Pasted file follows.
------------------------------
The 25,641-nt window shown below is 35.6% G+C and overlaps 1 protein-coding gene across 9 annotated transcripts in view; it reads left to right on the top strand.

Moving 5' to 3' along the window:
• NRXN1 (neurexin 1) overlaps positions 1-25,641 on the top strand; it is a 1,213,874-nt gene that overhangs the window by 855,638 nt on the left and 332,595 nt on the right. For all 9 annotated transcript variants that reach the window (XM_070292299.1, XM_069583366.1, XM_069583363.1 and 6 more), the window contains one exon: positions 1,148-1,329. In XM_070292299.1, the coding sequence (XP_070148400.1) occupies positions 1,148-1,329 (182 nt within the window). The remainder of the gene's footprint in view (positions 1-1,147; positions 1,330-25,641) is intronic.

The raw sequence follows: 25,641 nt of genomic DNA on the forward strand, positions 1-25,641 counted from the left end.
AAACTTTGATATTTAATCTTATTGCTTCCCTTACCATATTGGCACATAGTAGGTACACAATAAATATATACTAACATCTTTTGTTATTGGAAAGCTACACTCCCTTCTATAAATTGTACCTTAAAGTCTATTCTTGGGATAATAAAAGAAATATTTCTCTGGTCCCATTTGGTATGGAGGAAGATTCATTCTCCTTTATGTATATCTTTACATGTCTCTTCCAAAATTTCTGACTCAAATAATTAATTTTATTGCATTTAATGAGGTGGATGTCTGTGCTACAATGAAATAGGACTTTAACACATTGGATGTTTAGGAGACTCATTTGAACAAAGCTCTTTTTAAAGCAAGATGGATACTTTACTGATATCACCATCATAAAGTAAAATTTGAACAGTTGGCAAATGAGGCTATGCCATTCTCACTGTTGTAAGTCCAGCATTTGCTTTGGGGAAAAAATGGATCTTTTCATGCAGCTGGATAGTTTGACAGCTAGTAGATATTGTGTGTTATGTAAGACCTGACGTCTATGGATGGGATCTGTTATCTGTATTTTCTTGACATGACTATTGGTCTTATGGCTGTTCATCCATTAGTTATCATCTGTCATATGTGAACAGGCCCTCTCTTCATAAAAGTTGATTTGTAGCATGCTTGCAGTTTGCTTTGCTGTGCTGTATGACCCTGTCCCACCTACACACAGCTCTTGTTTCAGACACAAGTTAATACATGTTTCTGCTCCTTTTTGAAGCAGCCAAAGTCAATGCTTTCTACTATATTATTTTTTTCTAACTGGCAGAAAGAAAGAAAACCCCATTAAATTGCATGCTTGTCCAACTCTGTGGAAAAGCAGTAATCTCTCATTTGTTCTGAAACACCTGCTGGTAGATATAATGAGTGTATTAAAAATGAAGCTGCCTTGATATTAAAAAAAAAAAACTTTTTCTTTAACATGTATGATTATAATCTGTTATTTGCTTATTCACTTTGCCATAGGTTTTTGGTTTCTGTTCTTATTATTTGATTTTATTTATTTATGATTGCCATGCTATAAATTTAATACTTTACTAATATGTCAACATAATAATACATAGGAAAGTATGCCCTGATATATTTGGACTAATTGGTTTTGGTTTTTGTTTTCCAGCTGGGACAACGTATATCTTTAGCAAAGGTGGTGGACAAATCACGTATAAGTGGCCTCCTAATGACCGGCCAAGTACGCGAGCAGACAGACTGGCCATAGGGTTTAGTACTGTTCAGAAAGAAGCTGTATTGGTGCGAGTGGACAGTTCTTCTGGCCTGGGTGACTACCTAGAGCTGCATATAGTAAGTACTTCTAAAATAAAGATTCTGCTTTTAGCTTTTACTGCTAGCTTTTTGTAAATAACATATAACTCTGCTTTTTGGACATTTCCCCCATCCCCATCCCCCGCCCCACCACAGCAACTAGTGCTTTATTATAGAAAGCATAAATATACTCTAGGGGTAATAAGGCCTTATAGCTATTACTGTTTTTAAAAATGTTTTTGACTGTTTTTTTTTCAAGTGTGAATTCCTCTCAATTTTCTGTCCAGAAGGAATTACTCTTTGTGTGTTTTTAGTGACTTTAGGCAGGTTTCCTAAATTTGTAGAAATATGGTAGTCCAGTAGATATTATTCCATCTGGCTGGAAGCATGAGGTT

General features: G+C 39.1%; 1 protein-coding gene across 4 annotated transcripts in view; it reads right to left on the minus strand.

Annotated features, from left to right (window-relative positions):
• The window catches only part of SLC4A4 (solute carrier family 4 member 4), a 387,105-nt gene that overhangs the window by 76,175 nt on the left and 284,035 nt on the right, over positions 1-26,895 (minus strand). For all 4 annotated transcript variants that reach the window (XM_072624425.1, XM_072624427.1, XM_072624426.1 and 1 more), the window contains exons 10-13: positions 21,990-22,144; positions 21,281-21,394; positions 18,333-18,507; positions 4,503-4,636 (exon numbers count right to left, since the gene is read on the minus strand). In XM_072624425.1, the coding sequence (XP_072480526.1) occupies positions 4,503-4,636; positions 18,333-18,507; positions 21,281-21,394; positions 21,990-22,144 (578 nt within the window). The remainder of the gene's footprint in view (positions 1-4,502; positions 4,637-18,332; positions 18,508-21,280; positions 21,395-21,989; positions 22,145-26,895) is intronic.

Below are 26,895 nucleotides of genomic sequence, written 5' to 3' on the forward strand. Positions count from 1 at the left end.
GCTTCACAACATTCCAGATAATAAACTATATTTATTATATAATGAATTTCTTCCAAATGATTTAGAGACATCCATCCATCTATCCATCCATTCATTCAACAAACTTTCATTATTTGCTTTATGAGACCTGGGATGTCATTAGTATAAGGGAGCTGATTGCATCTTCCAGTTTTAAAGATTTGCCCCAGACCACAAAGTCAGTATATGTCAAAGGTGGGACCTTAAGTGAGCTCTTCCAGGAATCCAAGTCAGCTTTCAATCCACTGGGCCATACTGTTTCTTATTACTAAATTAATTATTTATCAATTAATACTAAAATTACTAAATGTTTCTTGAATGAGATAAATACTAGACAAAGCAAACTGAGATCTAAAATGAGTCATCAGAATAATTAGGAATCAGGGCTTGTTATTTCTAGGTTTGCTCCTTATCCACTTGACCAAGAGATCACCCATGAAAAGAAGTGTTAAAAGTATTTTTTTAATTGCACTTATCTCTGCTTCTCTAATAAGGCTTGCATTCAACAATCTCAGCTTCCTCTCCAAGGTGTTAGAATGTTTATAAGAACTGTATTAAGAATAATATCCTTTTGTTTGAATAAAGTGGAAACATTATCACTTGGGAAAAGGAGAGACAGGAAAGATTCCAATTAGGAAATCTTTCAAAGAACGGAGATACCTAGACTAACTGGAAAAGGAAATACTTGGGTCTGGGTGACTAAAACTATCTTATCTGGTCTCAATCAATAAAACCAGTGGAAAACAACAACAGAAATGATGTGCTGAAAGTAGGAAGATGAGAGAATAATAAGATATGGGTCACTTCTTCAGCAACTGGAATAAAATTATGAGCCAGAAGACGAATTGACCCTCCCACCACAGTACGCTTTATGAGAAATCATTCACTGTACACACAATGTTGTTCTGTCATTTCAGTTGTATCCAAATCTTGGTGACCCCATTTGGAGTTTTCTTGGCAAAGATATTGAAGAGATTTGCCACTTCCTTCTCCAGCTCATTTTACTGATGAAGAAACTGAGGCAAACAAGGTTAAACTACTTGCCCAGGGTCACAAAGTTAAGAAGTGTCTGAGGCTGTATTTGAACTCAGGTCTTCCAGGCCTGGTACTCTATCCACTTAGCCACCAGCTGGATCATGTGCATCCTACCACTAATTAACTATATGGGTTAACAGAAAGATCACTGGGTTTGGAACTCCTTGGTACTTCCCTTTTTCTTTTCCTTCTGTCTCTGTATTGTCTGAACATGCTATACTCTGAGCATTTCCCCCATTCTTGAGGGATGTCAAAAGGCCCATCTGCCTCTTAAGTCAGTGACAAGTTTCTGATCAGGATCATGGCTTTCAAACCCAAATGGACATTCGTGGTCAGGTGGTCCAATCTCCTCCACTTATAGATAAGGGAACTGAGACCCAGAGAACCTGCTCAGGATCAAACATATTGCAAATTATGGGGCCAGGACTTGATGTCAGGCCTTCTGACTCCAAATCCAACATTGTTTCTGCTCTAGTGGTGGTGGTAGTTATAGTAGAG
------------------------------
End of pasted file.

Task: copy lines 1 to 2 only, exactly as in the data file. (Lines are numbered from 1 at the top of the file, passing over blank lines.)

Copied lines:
The 25,641-nt window shown below is 35.6% G+C and overlaps 1 protein-coding gene across 9 annotated transcripts in view; it reads left to right on the top strand.

Moving 5' to 3' along the window: